Mark’s is the earliest, shortest and most terse Gospel, it moves the story of Jesus on at a rapid pace and omits much that Luke and Matthew find room for and it contains none of the later theology of John.
Today’s passage from Mark 9 is the lovely bit where Jesus puts a child centre-stage and tells the disciples that they had better shape up, stop quarrelling, forget about rank, and welcome children. Paul doesn’t mention children much, so we don’t hear about them in the Early Church, they were counted as just property for many centuries and the Victorians required that, if seen, they should not be heard.
It was, however, in Victorian churches that provision for children was first made in a big way through Sunday Schools. NCH Action for Children began in 1869. William Booth and the Salvation Army in 1865, started rescuing children from prostitution.
Go to occupied Palestine today, take a child from the streets, any child, observe the dirty clothing, the untreated cuts, the matted hair, the wariness about the eyes; not an attractive child. It takes a remarkable person, like 23 year old Rachel Corrie, to recognise the angelic importance of such children and to give her life under a bulldozer to defend them; or Jesus of course.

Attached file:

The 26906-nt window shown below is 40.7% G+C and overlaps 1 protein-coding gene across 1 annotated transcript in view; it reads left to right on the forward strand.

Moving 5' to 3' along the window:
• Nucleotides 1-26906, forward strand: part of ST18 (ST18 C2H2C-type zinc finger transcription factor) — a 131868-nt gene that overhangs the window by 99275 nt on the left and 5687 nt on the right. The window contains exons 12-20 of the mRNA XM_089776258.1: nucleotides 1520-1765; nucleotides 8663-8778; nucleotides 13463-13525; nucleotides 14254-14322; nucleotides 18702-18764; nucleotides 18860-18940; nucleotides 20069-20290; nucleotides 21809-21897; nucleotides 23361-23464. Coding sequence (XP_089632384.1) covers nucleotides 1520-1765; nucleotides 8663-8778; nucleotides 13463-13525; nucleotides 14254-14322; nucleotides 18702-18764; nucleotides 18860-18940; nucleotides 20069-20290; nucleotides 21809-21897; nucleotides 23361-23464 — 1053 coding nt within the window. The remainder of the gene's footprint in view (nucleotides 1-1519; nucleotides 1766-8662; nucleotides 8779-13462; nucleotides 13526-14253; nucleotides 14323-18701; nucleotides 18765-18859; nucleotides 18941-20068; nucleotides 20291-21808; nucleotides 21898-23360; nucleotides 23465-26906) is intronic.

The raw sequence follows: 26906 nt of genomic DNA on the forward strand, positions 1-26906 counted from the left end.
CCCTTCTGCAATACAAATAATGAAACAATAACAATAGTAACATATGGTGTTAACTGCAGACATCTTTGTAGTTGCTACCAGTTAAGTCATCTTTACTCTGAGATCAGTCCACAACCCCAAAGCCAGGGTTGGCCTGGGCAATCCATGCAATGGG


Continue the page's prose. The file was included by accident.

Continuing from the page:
So, why are so many of our congregations today without children? Why do churches even lack the generation which can provide stimulating activities for them? On Sunday mornings you will find children all over the country being cared for by enthusiastic young men and women giving their time freely after a working week in tennis coaching, in football clubs, cricket clubs, rugby clubs, in swimming pools and gymnastic studios. Children are learning loyalty, endurance, techniques, the importance of turning up, the necessity to take care of their equipment; all vital life-tools. They are just not learning these things in churches.
Churches have not changed with the times; that is the problem. We are still teaching the few children who remain about Noah and Moses; about David and Goliath; about Jonah and a whale; about a blond preacher with blue eyes in Palestine. The way we tell it has no relevance to their lives. We have not put children at the centre of our churches; we insist that they fit in round the periphery.
The more we make our churches suitable and convenient for the aging congregation, the more we make them unsuitable for children. There is, maybe, time to change.